United States of America Country Profile - Facts

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Capital city: Washington D.C.

Population: 318 million (US Census Bureau)

Government: Federal republic, constitutional democracy

Currency: US dollar ($, USD)

Main languages: English, Spanish

Main religions: Christianity, Judaism, Islam

The United States of America, universally known as America or the USA, is made up of 50 states and several overseas territories. America declared independence from Britain in 1776 and was recognised as autonomous in 1783, leading to the adoption of its constitution four years later in 1787. Since then, the USA has developed at an astonishing rate to become the world’s economic powerhouse and most influential political authority.


Founded on the principals of equality and individual rights, it is perhaps not surprising that America is traditionally viewed as the land of opportunity. The promise of social mobility and classlessness has attracted huge inward migration and made the USA extremely ethnically diverse, although critics might argue that its different communities could be better integrated with each other. Although officially secular, America maintains a strong religious identity with Christianity the dominant faith.

Popular activities

For such a large country, the USA has a fairly strong sense of national identity and many of its pastimes have a uniquely American feel. Sports play a major part in people’s social lives, with baseball, American football, basketball and ice hockey drawing huge crowds to games. Those who don’t attend matches often watch games with friends and enjoy food and drink together. Geography also influences people’s activities – for example rodeo and country music are popular in the Southern states while areas with cold winters enjoy a range of snow sports. 

Food and drink

Think American food and you’re probably imagining hamburgers, fried chicken, pizza and donuts. While it’s true that the USA exported fast food chains to the rest of the world, its culinary heritage is in fact as diverse at its culture. Every state has its own dishes based around its produce and the influences of its different communities, although common indigenous ingredients such as pumpkin, sweet potato and corn feature heavily in most regional menus. Americans generally prefer coffee or iced tea to hot tea, and the country is also home to a huge range of soft drinks – usually known as sodas.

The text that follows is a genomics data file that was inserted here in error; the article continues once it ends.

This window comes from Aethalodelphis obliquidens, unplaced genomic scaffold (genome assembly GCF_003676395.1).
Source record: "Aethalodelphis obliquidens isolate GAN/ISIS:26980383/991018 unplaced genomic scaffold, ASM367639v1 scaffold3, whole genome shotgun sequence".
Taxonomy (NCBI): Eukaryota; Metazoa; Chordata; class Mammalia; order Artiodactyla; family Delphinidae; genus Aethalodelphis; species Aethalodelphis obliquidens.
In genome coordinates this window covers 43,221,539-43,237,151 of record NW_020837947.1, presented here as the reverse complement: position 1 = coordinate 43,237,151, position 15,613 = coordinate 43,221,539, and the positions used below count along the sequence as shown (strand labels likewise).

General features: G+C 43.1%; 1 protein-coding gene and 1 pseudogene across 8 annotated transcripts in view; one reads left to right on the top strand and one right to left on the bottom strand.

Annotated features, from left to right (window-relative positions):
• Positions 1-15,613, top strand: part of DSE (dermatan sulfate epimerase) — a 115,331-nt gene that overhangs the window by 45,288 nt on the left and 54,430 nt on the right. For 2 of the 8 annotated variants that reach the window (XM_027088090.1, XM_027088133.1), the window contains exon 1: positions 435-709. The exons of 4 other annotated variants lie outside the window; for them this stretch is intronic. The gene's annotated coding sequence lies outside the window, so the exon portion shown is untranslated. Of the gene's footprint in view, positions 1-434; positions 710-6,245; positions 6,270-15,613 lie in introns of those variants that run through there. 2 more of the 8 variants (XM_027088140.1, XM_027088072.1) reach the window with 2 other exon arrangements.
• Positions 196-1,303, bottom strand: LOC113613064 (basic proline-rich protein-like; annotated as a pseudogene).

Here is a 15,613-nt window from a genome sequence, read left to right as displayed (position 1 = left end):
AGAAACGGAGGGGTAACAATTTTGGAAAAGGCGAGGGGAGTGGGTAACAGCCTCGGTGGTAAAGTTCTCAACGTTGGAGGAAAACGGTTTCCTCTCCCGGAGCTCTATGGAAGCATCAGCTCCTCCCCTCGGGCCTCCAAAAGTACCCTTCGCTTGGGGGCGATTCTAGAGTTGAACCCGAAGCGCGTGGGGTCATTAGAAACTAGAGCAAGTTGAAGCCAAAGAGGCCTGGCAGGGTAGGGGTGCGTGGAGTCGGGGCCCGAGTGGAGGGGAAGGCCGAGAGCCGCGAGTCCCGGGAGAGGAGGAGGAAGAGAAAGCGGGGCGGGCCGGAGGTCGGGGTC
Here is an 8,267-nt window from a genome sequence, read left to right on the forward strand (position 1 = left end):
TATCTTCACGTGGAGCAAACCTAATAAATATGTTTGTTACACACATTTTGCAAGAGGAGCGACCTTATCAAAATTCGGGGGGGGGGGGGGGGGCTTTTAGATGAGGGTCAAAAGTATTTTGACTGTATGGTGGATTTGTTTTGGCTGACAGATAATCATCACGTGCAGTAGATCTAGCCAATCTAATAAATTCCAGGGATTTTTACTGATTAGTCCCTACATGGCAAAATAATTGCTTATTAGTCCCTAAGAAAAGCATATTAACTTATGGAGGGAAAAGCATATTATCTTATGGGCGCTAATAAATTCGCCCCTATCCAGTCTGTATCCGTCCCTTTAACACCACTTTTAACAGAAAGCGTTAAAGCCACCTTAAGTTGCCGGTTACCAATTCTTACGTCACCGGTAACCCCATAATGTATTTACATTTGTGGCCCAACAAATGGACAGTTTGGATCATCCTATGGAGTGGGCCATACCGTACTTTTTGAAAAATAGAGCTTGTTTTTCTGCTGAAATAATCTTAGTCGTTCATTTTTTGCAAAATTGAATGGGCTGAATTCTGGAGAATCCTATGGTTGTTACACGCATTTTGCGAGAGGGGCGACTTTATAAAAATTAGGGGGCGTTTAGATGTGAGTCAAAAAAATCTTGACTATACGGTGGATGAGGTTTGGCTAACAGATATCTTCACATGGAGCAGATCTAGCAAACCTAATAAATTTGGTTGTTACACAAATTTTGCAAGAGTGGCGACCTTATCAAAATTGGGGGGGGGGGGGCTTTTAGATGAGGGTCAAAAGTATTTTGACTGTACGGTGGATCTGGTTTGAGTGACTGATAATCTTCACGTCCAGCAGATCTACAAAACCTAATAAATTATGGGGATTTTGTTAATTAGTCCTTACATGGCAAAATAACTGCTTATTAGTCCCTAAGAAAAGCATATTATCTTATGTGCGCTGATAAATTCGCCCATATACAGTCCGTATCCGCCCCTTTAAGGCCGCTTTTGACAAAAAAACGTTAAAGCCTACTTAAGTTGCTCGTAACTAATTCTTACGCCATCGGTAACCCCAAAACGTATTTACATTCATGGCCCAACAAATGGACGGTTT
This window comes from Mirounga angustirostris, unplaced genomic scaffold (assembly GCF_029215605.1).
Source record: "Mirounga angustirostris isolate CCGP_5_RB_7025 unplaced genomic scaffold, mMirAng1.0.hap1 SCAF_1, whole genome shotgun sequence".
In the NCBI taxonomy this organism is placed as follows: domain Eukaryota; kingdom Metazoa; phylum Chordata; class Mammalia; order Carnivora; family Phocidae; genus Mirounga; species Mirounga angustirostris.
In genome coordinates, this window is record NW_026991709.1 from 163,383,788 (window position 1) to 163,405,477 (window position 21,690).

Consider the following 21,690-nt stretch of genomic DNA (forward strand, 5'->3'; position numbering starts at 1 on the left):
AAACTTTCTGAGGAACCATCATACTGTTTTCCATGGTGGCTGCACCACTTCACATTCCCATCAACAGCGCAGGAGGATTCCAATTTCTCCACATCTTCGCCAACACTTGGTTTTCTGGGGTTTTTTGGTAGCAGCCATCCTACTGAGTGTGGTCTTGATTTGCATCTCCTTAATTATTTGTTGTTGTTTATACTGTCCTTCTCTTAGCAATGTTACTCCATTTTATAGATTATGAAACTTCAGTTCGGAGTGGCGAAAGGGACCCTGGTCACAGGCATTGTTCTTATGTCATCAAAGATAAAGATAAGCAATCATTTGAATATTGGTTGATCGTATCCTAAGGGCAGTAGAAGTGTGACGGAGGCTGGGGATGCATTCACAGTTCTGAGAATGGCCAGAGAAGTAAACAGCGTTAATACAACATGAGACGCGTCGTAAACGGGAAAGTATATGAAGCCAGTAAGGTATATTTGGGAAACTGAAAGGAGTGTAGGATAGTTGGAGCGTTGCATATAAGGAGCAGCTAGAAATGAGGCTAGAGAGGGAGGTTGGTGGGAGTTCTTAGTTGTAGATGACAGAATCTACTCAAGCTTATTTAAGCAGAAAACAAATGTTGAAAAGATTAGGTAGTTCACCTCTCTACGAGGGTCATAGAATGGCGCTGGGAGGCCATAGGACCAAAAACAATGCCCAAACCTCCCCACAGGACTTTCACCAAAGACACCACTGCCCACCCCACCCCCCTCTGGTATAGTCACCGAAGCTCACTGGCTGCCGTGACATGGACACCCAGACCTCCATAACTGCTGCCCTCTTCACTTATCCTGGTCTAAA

Although there is a no official language in the USA, English is the majority language. However, Spanish is also widely spoken, particularly in the southern and western states where large numbers of Mexican migrants have settled. Most official documentation is readily available in Spanish and it is the most widely taught foreign language in schools. There are also at least five other languages with over a million native speakers residing in the USA.


Despite its size and large population, America has relatively few regional accents. However, the sounds and dialects of each region can vary quite dramatically, with the differences between the east coast, west coast and southern accents perhaps the most noticeable.


Because of its size, the USA experiences the whole spectrum of climate conditions from tropical Hawaii to arctic Alaska. The overall climate could be described as temperate, but this doesn’t tell the whole story. Summer temperatures in certain areas can pass 50°C (122°F), while winters can see -30°C (-22°) or even lower. However, these are the absolute extremes – to find out more about the climate in a particular state, visit the National Weather Service website.

Safety and security

Although the USA has a reputation for high levels of crime, it’s important to understand that this is not true across the board. Rates of gun crime and homicide are slightly higher than in some developed countries, but they remain significantly lower than in many places. What you tend to find in the USA is that particular neighbourhoods have bad reputations for crime, so always listen to local advice and avoid these areas.

America can be prone to natural disasters, with earthquakes sometimes striking the west coast and hurricanes affecting the southern and eastern states between June and November each year. Certain areas of the USA are also at risk from wildfires and tornados. If you move to a high risk area, familiarise yourself with safety recommendations and in the event of a natural disaster, follow any instructions given to you by emergency services.

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